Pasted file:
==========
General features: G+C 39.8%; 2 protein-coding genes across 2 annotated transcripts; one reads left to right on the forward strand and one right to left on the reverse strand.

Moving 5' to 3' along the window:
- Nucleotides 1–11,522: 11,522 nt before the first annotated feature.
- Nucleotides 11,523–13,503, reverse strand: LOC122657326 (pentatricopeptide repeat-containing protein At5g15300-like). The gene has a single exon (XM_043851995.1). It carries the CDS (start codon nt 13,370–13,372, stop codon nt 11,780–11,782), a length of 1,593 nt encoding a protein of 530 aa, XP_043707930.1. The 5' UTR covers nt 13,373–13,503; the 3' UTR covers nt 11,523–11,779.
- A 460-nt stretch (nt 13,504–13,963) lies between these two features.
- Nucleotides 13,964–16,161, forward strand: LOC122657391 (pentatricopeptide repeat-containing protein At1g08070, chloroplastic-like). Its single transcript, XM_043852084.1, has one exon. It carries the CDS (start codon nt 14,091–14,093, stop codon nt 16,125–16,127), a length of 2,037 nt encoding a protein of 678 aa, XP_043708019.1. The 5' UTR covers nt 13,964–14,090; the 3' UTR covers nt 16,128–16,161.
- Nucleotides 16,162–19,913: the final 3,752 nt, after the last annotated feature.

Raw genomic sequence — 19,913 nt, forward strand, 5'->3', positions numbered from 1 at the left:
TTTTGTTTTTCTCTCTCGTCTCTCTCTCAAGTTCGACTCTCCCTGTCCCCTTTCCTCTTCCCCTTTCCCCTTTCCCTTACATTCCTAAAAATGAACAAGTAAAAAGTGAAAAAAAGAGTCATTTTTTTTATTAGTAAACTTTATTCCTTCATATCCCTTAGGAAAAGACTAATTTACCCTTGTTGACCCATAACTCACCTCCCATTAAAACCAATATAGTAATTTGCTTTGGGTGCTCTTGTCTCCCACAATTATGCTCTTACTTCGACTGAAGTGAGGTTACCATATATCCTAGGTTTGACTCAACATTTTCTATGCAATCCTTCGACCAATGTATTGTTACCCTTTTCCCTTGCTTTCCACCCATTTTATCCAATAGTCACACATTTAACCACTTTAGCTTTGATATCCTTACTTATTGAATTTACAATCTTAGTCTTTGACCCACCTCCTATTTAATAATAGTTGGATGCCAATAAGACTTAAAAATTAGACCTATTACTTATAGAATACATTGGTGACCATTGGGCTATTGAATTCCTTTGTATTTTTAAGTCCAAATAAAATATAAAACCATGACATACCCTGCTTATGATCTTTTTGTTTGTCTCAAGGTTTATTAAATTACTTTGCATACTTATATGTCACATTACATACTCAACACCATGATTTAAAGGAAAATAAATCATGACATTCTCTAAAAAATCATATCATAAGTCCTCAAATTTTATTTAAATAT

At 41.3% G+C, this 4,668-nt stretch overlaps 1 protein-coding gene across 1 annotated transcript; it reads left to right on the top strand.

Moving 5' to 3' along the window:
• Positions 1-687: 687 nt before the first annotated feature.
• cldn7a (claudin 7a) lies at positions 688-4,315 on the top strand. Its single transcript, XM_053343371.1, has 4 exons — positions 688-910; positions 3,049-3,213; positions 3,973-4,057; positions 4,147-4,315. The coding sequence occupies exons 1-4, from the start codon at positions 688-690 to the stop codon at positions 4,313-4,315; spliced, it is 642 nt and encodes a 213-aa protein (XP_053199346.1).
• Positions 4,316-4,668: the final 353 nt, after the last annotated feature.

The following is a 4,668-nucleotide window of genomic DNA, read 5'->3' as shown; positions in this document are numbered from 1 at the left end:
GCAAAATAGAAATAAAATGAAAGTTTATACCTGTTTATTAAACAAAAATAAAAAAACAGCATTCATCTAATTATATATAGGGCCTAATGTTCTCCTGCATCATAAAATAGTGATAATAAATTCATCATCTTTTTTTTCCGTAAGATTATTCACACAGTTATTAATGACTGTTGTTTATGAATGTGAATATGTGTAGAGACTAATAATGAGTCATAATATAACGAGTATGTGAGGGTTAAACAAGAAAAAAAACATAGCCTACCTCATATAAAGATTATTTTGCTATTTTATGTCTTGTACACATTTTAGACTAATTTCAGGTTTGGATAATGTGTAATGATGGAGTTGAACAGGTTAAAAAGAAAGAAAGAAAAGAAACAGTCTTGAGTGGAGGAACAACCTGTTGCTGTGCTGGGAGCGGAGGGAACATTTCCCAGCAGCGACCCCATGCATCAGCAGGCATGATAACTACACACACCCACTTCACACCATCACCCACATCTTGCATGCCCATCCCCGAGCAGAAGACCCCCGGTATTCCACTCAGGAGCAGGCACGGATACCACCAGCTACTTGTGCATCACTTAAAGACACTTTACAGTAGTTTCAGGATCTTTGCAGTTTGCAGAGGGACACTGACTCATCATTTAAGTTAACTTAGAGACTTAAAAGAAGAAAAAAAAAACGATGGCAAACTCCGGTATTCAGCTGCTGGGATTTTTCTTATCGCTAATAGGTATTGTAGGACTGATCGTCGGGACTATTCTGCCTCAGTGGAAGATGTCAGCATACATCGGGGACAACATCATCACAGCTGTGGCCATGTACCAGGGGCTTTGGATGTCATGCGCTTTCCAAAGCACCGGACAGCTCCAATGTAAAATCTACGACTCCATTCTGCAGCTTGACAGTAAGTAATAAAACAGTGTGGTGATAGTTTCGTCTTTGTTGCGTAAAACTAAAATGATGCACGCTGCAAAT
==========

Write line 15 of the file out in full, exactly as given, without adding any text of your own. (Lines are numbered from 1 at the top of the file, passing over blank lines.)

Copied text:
The following is a 4,668-nucleotide window of genomic DNA, read 5'->3' as shown; positions in this document are numbered from 1 at the left end: